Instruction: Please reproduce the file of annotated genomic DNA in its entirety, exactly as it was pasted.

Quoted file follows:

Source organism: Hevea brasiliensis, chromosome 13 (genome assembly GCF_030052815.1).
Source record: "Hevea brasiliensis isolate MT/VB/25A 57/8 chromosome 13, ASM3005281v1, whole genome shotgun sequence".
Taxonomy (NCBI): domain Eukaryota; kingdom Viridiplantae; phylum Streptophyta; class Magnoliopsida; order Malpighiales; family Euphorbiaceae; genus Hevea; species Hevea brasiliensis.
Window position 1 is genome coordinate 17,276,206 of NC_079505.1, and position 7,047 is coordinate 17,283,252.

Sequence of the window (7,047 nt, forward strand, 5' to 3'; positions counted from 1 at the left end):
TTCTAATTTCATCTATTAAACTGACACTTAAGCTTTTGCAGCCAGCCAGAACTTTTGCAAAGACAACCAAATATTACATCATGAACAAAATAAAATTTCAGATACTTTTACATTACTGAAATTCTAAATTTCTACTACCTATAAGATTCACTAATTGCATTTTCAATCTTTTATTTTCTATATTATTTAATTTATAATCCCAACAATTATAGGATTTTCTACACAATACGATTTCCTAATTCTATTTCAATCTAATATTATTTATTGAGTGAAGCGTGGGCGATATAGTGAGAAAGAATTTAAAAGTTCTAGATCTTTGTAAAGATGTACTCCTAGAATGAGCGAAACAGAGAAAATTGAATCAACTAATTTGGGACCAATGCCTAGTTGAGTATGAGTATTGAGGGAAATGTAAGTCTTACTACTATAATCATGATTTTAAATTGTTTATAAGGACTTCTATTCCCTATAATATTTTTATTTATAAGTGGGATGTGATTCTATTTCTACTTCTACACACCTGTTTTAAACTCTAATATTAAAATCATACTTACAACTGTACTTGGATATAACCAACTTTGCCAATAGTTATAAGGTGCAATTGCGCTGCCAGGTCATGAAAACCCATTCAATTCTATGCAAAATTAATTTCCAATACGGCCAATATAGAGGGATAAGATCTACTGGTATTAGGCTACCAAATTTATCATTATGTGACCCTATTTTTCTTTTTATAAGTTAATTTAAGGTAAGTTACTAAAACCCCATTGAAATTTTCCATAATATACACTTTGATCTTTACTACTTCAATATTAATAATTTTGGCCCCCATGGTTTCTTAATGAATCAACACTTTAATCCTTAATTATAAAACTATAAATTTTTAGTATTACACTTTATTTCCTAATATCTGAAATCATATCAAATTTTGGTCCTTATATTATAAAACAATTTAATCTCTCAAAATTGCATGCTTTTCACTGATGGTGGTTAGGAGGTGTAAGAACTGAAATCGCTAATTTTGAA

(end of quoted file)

Source organism: Hevea brasiliensis, chromosome 13 (genome assembly GCF_030052815.1).
Source record: "Hevea brasiliensis isolate MT/VB/25A 57/8 chromosome 13, ASM3005281v1, whole genome shotgun sequence".
Taxonomy (NCBI): domain Eukaryota; kingdom Viridiplantae; phylum Streptophyta; class Magnoliopsida; order Malpighiales; family Euphorbiaceae; genus Hevea; species Hevea brasiliensis.
Window position 1 is genome coordinate 17,276,206 of NC_079505.1, and position 7,047 is coordinate 17,283,252.

Sequence of the window (7,047 nt, forward strand, 5' to 3'; positions counted from 1 at the left end):
TTCTAATTTCATCTATTAAACTGACACTTAAGCTTTTGCAGCCAGCCAGAACTTTTGCAAAGACAACCAAATATTACATCATGAACAAAATAAAATTTCAGATACTTTTACATTACTGAAATTCTAAATTTCTACTACCTATAAGATTCACTAATTGCATTTTCAATCTTTTATTTTCTATATTATTTAATTTATAATCCCAACAATTATAGGATTTTCTACACAATACGATTTCCTAATTCTATTTCAATCTAATATTATTTATTGAGTGAAGCGTGGGCGATATAGTGAGAAAGAATTTAAAAGTTCTAGATCTTTGTAAAGATGTACTCCTAGAATGAGCGAAACAGAGAAAATTGAATCAACTAATTTGGGACCAATGCCTAGTTGAGTATGAGTATTGAGGGAAATGTAAGTCTTACTACTATAATCATGATTTTAAATTGTTTATAAGGACTTCTATTCCCTATAATATTTTTATTTATAAGTGGGATGTGATTCTATTTCTACTTCTACACACCTGTTTTAAACTCTAATATTAAAATCATACTTACAACTGTACTTGGATATAACCAACTTTGCCAATAGTTATAAGGTGCAATTGCGCTGCCAGGTCATGAAAACCCATTCAATTCTATGCAAAATTAATTTCCAATACGGCCAATATAGAGGGATAAGATCTACTGGTATTAGGCTACCAAATTTATCATTATGTGACCCTATTTTTCTTTTTATAAGTTAATTTAAGGTAAGTTACTAAAACCCCATTGAAATTTTCCATAATATACACTTTGATCTTTACTACTTCAATATTAATAATTTTGGCCCCCATGGTTTCTTAATGAATCAACACTTTAATCCTTAATTATAAAACTATAAATTTTTAGTATTACACTTTATTTCCTAATATCTGAAATCATATCAAATTTTGGTCCTTATATTATAAAACAATTTAATCTCTCAAAATTGCATGCTTTTCACTGATGGTGGTTAGGAGGTGTAAGAACTGAAATCGCTAATTTTGAA